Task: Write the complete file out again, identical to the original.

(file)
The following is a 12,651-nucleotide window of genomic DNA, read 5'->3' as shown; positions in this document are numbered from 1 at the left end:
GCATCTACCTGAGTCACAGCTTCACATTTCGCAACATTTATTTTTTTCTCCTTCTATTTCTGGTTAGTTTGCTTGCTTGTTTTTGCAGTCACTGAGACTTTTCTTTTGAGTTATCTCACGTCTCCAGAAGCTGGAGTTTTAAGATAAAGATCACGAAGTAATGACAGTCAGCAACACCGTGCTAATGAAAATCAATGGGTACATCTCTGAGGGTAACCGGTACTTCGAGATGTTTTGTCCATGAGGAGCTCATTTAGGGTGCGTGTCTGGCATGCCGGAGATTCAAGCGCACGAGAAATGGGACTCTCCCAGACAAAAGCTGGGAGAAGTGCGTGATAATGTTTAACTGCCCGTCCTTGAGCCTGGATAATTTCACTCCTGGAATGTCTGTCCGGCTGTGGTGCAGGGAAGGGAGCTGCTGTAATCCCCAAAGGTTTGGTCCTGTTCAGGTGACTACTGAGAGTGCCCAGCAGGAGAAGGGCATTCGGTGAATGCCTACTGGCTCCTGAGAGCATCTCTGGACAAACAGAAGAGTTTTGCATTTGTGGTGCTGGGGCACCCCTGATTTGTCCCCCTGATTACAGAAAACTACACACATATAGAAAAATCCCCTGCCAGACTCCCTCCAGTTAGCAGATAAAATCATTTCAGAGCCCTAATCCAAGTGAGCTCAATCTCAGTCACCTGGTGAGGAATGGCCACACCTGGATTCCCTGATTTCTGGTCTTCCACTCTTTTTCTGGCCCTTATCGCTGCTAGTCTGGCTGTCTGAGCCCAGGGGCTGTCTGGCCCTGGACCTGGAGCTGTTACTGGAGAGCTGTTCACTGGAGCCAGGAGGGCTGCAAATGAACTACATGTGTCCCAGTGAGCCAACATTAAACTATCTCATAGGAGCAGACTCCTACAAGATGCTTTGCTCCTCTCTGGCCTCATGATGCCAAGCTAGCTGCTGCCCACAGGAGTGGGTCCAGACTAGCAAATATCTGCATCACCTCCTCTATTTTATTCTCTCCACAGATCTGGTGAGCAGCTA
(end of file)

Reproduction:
The following is a 12,651-nucleotide window of genomic DNA, read 5'->3' as shown; positions in this document are numbered from 1 at the left end:
GCATCTACCTGAGTCACAGCTTCACATTTCGCAACATTTATTTTTTTCTCCTTCTATTTCTGGTTAGTTTGCTTGCTTGTTTTTGCAGTCACTGAGACTTTTCTTTTGAGTTATCTCACGTCTCCAGAAGCTGGAGTTTTAAGATAAAGATCACGAAGTAATGACAGTCAGCAACACCGTGCTAATGAAAATCAATGGGTACATCTCTGAGGGTAACCGGTACTTCGAGATGTTTTGTCCATGAGGAGCTCATTTAGGGTGCGTGTCTGGCATGCCGGAGATTCAAGCGCACGAGAAATGGGACTCTCCCAGACAAAAGCTGGGAGAAGTGCGTGATAATGTTTAACTGCCCGTCCTTGAGCCTGGATAATTTCACTCCTGGAATGTCTGTCCGGCTGTGGTGCAGGGAAGGGAGCTGCTGTAATCCCCAAAGGTTTGGTCCTGTTCAGGTGACTACTGAGAGTGCCCAGCAGGAGAAGGGCATTCGGTGAATGCCTACTGGCTCCTGAGAGCATCTCTGGACAAACAGAAGAGTTTTGCATTTGTGGTGCTGGGGCACCCCTGATTTGTCCCCCTGATTACAGAAAACTACACACATATAGAAAAATCCCCTGCCAGACTCCCTCCAGTTAGCAGATAAAATCATTTCAGAGCCCTAATCCAAGTGAGCTCAATCTCAGTCACCTGGTGAGGAATGGCCACACCTGGATTCCCTGATTTCTGGTCTTCCACTCTTTTTCTGGCCCTTATCGCTGCTAGTCTGGCTGTCTGAGCCCAGGGGCTGTCTGGCCCTGGACCTGGAGCTGTTACTGGAGAGCTGTTCACTGGAGCCAGGAGGGCTGCAAATGAACTACATGTGTCCCAGTGAGCCAACATTAAACTATCTCATAGGAGCAGACTCCTACAAGATGCTTTGCTCCTCTCTGGCCTCATGATGCCAAGCTAGCTGCTGCCCACAGGAGTGGGTCCAGACTAGCAAATATCTGCATCACCTCCTCTATTTTATTCTCTCCACAGATCTGGTGAGCAGCTA